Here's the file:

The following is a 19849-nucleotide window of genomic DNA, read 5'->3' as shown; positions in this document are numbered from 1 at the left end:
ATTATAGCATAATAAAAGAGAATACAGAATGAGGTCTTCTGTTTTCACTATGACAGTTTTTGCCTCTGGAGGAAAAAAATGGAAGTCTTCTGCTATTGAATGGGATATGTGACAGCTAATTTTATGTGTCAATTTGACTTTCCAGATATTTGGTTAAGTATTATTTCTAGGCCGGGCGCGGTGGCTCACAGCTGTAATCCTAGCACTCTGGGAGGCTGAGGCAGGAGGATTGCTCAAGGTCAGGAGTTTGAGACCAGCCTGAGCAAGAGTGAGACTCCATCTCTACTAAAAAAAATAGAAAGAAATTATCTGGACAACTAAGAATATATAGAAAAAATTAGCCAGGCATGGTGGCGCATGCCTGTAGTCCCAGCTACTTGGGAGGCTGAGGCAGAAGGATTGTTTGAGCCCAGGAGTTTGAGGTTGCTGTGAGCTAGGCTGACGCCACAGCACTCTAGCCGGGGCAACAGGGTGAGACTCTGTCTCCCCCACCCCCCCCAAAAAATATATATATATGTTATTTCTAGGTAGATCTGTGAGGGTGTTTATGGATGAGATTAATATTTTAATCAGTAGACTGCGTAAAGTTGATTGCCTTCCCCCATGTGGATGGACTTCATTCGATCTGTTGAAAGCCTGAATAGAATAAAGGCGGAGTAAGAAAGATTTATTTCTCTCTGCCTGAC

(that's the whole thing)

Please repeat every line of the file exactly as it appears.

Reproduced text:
The following is a 19849-nucleotide window of genomic DNA, read 5'->3' as shown; positions in this document are numbered from 1 at the left end:
ATTATAGCATAATAAAAGAGAATACAGAATGAGGTCTTCTGTTTTCACTATGACAGTTTTTGCCTCTGGAGGAAAAAAATGGAAGTCTTCTGCTATTGAATGGGATATGTGACAGCTAATTTTATGTGTCAATTTGACTTTCCAGATATTTGGTTAAGTATTATTTCTAGGCCGGGCGCGGTGGCTCACAGCTGTAATCCTAGCACTCTGGGAGGCTGAGGCAGGAGGATTGCTCAAGGTCAGGAGTTTGAGACCAGCCTGAGCAAGAGTGAGACTCCATCTCTACTAAAAAAAATAGAAAGAAATTATCTGGACAACTAAGAATATATAGAAAAAATTAGCCAGGCATGGTGGCGCATGCCTGTAGTCCCAGCTACTTGGGAGGCTGAGGCAGAAGGATTGTTTGAGCCCAGGAGTTTGAGGTTGCTGTGAGCTAGGCTGACGCCACAGCACTCTAGCCGGGGCAACAGGGTGAGACTCTGTCTCCCCCACCCCCCCCAAAAAATATATATATATGTTATTTCTAGGTAGATCTGTGAGGGTGTTTATGGATGAGATTAATATTTTAATCAGTAGACTGCGTAAAGTTGATTGCCTTCCCCCATGTGGATGGACTTCATTCGATCTGTTGAAAGCCTGAATAGAATAAAGGCGGAGTAAGAAAGATTTATTTCTCTCTGCCTGAC